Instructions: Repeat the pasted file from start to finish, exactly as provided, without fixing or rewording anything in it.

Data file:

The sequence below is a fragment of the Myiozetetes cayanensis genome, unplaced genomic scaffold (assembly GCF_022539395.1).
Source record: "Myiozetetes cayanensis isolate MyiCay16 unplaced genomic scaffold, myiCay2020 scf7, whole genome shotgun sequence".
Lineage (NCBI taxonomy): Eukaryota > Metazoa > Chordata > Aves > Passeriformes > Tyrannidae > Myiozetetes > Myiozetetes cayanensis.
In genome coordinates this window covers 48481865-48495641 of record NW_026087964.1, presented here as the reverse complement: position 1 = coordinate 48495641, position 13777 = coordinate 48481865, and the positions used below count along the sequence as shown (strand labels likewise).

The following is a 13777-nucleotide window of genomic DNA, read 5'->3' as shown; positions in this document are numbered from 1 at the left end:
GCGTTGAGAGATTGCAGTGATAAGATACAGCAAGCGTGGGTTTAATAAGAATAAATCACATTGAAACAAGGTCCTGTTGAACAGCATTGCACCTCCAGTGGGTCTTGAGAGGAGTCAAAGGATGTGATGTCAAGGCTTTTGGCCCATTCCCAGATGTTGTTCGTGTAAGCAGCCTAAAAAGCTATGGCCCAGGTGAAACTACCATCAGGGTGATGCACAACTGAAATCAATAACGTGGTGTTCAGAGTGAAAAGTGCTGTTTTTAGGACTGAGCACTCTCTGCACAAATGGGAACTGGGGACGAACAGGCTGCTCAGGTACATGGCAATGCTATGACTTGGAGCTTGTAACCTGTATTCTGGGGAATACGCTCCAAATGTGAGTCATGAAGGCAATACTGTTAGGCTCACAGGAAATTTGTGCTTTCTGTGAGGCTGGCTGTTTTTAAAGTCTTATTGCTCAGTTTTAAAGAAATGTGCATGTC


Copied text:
The sequence below is a fragment of the Myiozetetes cayanensis genome, unplaced genomic scaffold (assembly GCF_022539395.1).
Source record: "Myiozetetes cayanensis isolate MyiCay16 unplaced genomic scaffold, myiCay2020 scf7, whole genome shotgun sequence".
Lineage (NCBI taxonomy): Eukaryota > Metazoa > Chordata > Aves > Passeriformes > Tyrannidae > Myiozetetes > Myiozetetes cayanensis.
In genome coordinates this window covers 48481865-48495641 of record NW_026087964.1, presented here as the reverse complement: position 1 = coordinate 48495641, position 13777 = coordinate 48481865, and the positions used below count along the sequence as shown (strand labels likewise).

The following is a 13777-nucleotide window of genomic DNA, read 5'->3' as shown; positions in this document are numbered from 1 at the left end:
GCGTTGAGAGATTGCAGTGATAAGATACAGCAAGCGTGGGTTTAATAAGAATAAATCACATTGAAACAAGGTCCTGTTGAACAGCATTGCACCTCCAGTGGGTCTTGAGAGGAGTCAAAGGATGTGATGTCAAGGCTTTTGGCCCATTCCCAGATGTTGTTCGTGTAAGCAGCCTAAAAAGCTATGGCCCAGGTGAAACTACCATCAGGGTGATGCACAACTGAAATCAATAACGTGGTGTTCAGAGTGAAAAGTGCTGTTTTTAGGACTGAGCACTCTCTGCACAAATGGGAACTGGGGACGAACAGGCTGCTCAGGTACATGGCAATGCTATGACTTGGAGCTTGTAACCTGTATTCTGGGGAATACGCTCCAAATGTGAGTCATGAAGGCAATACTGTTAGGCTCACAGGAAATTTGTGCTTTCTGTGAGGCTGGCTGTTTTTAAAGTCTTATTGCTCAGTTTTAAAGAAATGTGCATGTC